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Only fools will go… step 9 - Finishing up.
Donald W. Corson, 18.6.2006

This has been a long saga, but now the final result is on the table and I am very satisfied. It has been a lot of work and many hours, but the result is everything I was hoping for. Before going through the last steps to finish the watch, here a sneak preview of the finished product.

The last steps have been very time consuming. Especially making the dial. You remember the first dial I made, in brass and then rhodium plated. It is just too shiny. So after taking a good look in all the watchmaking texts I have, mostly the Daniels, of course, I decided to try making a bleached silver dial, bleached silver being white. The “bleaching” is a simple heat treatment with subsequent bathing in a dilute acid solution to remove any oxidation.

But before doing this I need to solder the dial feet on the back of the dial. To tell the truth, the pictures below are of my third attempt at making a silver dial. In the first the feet were placed wrong and I ruined the dial while unsoldering them. For the second attempt I drilled shallow blind holes in the back of the dial to position the dial feet. They were then positioned OK, but after bleaching the silver you could see little dark spots where the copper feet were soldered on from the back. I guess that during the heating to bleach the copper was leaching in to the silver. In any case it was not pretty and I had to start over. To put all the chances on my side I made a jig to hold the feet while soldering and used silver for the feet. No possibility for the positioning holes to be too deep and/or for copper feet to cause discoloring. Here is the dial blank and the positioning jig holding the feet.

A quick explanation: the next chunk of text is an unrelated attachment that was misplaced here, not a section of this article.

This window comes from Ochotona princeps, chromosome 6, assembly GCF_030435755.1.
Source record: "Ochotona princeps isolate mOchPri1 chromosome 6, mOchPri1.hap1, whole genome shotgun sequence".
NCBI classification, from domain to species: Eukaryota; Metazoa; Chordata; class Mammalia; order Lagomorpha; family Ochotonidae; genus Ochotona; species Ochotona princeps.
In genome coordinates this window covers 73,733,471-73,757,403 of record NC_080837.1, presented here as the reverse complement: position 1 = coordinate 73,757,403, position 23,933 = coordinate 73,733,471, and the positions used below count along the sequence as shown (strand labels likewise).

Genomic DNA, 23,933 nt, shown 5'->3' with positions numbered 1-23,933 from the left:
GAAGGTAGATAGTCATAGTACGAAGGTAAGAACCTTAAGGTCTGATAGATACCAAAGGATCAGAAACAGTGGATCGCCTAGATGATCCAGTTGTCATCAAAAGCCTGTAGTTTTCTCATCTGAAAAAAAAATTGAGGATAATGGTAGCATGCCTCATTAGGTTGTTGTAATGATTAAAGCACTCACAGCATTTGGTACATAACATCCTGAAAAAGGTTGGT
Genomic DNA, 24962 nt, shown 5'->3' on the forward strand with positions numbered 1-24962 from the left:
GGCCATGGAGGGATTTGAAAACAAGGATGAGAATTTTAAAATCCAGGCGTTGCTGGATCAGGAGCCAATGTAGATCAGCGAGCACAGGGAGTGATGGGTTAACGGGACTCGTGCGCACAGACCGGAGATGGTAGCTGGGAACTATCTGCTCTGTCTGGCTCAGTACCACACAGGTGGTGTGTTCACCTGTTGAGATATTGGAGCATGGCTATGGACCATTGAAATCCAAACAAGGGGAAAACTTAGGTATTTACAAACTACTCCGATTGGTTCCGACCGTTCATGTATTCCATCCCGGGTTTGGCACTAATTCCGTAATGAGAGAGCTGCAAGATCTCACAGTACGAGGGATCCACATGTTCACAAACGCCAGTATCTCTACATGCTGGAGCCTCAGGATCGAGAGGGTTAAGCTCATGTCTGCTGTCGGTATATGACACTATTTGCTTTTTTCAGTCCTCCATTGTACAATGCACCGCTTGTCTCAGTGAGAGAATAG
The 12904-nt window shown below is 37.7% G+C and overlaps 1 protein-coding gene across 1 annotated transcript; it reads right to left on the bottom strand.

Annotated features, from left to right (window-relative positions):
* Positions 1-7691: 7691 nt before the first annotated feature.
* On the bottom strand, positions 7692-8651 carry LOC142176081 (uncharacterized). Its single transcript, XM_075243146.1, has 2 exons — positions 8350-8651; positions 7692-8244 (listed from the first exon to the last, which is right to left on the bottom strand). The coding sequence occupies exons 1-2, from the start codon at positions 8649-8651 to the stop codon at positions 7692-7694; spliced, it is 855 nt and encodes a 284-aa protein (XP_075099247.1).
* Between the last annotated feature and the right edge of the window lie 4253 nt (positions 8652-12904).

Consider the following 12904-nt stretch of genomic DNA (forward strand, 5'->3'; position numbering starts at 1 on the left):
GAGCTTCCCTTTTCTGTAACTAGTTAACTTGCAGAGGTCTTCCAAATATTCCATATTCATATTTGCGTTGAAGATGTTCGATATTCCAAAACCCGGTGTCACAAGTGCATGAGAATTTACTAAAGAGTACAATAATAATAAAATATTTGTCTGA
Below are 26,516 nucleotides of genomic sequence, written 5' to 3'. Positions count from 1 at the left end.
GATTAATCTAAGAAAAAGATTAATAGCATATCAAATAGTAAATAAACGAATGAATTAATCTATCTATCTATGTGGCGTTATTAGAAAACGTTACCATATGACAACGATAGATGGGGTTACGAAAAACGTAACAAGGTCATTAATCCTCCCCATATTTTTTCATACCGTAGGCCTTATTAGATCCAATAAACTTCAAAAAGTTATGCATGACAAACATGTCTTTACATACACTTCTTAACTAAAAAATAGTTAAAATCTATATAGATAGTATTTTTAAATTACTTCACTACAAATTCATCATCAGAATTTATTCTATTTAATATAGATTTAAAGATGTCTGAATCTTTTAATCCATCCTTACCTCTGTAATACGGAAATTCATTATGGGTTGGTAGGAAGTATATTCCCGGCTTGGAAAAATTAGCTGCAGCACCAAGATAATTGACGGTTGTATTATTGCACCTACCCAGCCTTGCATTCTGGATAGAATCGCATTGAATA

With the feet well attached, using medium temperature silver solder, I could commence bleaching the surface. In the picture I have a copper wire to hold the dial and lower it into the acid, after it has cooled. I discovered, however, that the copper was oxidizing much more than the silver and polluting my acid solution leaving particles that stuck to the dial surface. So I soon went to moving the dial using only pegwood, which is unaffected by the acid solution. Several bleaching and pickling cycles were necessary to get an even white color over the whole surface. But even the pegwwod seemed to be leaving discoloration so I went to using a piece of thick plastic line to suspend the dial in the acid. That worked. And be sure to allow the piece to cool completely before placing in the acid. Otherwise the dial will distort and need much reworking to get flat again (realizing that you can’t touch the bleached surface without leaving traces, that flattening will be a real trick). Below you can see how it came out. I did the same procedure for the frame portion of the dial, to then scribe the indexes and cut out the center as I did with the brass dial too.


Unfortunately, I again have some unforeseen problems at this point. The bleached surface is very delicate. The chips of silver simply falling from the surface have caused imperfections in the white. You can see them in the following picture at around 20 seconds (4 o’clock on the upper dial if you prefer). But the whole impression of the white dial is much better than the brass dial, as you can see.